Dear Amy: A friend has been living in my very small Los Angeles guesthouse for the past three months. She pays no rent and really offers nothing.

Fortunately, I am not there, as I am staying at a home in Ohio during the pandemic. However, at some point I will want to come back to L.A.

I'm not sure how to get her out. She went through a terrible breakup with her husband and he basically left her destitute.

She has few (if any) marketable employment skills, but she is studying to become a masseuse. However, that takes time, and classes have been canceled for the foreseeable future. Until she makes money, she has no place to go.

I don't feel like I can toss her out on the street, which is where she would end up.

Bottom line, my L.A. space is too small — it's a guesthouse. At some point, I will want it back. How can I get rid of her without adding to the homeless population and making a friend's life substantially worse than it already is?

Amy says: When your friend moved into your guesthouse, she was destitute and you — out of the goodness of your heart — offered housing. You don't mention any conversation between the two of you regarding length of stay, or the possibility of her paying rent.

Now, when she is quite literally trapped in this space (because of the pandemic), you seem to be worried about and resent her presence.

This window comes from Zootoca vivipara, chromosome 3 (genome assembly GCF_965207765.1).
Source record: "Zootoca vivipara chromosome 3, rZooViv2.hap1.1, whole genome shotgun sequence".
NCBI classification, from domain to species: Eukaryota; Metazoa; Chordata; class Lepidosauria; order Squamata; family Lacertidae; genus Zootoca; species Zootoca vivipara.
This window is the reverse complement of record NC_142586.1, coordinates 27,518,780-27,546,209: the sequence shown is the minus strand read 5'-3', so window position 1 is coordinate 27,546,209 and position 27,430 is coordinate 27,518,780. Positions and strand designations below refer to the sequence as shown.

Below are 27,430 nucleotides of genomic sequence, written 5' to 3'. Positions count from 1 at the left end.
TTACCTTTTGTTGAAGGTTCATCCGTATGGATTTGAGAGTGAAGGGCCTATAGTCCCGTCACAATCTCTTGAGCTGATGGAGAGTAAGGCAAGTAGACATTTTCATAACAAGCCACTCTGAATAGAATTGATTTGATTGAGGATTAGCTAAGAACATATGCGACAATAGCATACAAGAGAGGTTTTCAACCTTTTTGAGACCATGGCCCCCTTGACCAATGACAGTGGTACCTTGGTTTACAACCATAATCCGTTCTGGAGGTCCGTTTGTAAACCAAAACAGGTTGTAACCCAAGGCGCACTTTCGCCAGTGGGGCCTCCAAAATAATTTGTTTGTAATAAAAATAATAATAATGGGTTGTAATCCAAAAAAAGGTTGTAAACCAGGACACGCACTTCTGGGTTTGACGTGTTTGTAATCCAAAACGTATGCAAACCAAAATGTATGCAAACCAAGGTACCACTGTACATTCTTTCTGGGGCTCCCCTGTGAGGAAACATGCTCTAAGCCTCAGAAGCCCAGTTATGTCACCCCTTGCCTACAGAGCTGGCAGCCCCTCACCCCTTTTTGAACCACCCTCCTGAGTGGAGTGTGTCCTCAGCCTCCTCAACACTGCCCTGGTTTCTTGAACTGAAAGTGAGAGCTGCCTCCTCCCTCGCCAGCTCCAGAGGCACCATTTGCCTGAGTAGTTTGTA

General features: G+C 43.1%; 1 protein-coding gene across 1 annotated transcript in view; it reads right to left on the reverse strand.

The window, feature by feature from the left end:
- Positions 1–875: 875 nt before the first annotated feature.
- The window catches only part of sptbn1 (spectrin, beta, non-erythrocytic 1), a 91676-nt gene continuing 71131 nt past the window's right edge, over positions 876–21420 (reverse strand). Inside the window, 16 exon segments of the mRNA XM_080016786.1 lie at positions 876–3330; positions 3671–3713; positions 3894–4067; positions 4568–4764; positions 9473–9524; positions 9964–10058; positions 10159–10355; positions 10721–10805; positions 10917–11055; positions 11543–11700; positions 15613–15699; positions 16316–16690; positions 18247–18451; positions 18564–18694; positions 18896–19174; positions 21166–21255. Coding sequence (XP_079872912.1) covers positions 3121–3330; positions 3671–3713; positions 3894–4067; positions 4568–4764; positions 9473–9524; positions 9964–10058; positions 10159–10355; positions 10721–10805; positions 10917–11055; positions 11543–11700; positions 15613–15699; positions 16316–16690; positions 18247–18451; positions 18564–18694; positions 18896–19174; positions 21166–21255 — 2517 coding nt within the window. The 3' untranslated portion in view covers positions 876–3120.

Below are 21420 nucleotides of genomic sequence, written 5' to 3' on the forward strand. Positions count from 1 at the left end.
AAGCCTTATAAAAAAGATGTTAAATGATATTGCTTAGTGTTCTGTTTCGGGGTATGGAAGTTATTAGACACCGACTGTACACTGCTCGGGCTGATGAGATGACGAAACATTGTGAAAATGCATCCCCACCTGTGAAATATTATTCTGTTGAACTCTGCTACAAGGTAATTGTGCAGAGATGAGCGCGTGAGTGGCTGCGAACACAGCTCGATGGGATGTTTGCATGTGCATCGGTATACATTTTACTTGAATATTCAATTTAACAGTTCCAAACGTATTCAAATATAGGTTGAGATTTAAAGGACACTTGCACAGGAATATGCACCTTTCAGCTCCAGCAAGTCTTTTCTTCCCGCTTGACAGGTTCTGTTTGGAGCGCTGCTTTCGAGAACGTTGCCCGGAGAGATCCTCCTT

You should make a determination not to give in to that feeling. Your resentment will fuel more resentment and anxiety, and nobody needs that right now. Is she responsibly looking after your property during this time? Is she providing a human presence over your otherwise empty property, available to check on things and call for local help if your place is broken into or if the plumbing fails? If so, that has some value. You might consider yourself lucky that she is there.

In this moment, pat yourself on the back for your generosity, and focus on the positive.

Realistically, in order for her to emerge from the pandemic, continue her training and build some financial security — it could take up to a year.

Understand also that if you accept rent money, she legally becomes your tenant and getting her to leave might involve an eviction proceeding.

You might feel better if you grasp your own realistic expectations and communicate clearly with her that your ultimate goal is for you to have your guesthouse back — and for her to live independently. Lay out a general timeline to share with her and communicate clearly, so she knows what goals she must work toward. A written agreement, signed by both of you, might help to concentrate her efforts.

No more wedding

Dear Amy: I'm so sad. My fiancé and I have had to cancel our wedding. For the past two years, we have been planning and saving for our special day — in May — and now all of our plans have been scrapped. What do you think we should do?

Amy says:: I think you should take a breath — and then go ahead and get married, if possible, allowing others to witness the special moment through video conferencing.

When all of this is finally over, many of us will joyfully celebrate all of the milestones we missed. I hope you can plan a big and wonderful party to be held sometime in the not too distant future.

Send Ask Amy questions via e-mail to Amy Dickinson at askamy@amydickinson.com.